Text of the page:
With footfall in the city centres down, Transport for London has also reported usage is still far below pre-pandemic levels. Figures show journeys are still around 30% down from January 2020.
WFH is part of the future of work
When you take Johnson, Rees-Mogg, Sugar, Solomon, there seems to be a certain demographic who are calling for a move back to the office. They did it that way, so isn’t that how it should always be done?
There are certainly advantages to having time in the office occasionally. Having focused on homeworking the past few years (and done it myself for over a decade), I have always acknowledged that mental health, collaboration, and community are challenges. But having just lived through the pandemic, we know there is no need for a return to the office five days a week. Hybrid working is a happy balance when people are given the choice of how often and when. It is why coworking venues are growing in popularity as a chance to leave the house and meet in person.
We also have a cost of living crisis on our hands. Adding commuting costs by forcing a return to the office is unlikely to go down well. Employers will need to look at how they can better support remote workers, rather than giving them ultimatums.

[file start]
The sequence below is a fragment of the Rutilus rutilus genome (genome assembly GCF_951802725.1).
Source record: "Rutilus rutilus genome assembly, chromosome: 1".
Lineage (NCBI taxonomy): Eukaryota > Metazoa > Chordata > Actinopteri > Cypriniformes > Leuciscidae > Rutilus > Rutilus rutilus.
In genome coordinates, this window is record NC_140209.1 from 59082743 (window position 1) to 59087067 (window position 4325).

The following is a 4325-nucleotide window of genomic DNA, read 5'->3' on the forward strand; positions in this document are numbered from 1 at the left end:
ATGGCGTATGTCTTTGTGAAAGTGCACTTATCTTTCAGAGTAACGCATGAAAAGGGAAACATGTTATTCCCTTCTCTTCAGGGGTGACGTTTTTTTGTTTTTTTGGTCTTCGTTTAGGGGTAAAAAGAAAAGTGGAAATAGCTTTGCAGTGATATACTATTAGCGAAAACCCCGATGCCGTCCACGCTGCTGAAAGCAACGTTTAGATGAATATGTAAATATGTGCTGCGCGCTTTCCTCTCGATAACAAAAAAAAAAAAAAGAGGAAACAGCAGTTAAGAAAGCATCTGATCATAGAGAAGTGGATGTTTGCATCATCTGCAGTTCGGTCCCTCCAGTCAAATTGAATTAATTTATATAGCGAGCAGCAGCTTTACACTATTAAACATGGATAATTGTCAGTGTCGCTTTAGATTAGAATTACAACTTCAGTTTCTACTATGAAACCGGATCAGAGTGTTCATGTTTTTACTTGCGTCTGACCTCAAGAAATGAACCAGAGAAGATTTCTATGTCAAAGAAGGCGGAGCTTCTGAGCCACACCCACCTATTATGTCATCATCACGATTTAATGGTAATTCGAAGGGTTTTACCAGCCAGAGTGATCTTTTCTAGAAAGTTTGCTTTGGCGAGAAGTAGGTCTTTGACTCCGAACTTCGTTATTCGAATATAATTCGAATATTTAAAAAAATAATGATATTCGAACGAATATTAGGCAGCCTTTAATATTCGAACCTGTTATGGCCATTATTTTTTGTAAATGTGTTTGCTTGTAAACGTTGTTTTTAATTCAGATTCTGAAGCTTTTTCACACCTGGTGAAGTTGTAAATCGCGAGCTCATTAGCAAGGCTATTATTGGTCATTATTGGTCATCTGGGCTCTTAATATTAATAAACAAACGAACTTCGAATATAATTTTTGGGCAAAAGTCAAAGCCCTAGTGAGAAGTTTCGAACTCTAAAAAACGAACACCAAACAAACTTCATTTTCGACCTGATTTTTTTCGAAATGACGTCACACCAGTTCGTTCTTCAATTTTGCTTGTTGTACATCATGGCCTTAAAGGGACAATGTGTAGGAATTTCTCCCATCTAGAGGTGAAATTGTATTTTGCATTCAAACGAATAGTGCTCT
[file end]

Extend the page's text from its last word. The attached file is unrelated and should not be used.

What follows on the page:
This is an opportunity for leaders to rise up to the challenge and to convey a renewed sense of purpose. It is an opportunity to do things better, for people to work in alignment with their lives and values. Give people trust and autonomy as well and you have the ingredients for highly productive, self-motivated workers.
In this instance, with the Great Resignation ongoing and job vacancies at record highs, the balance of power has shifted to employees. Employers need to recognise this to attract and retain the best talent.
Sadly for Boris et al., it is the workers who can have their cheese cake and eat it.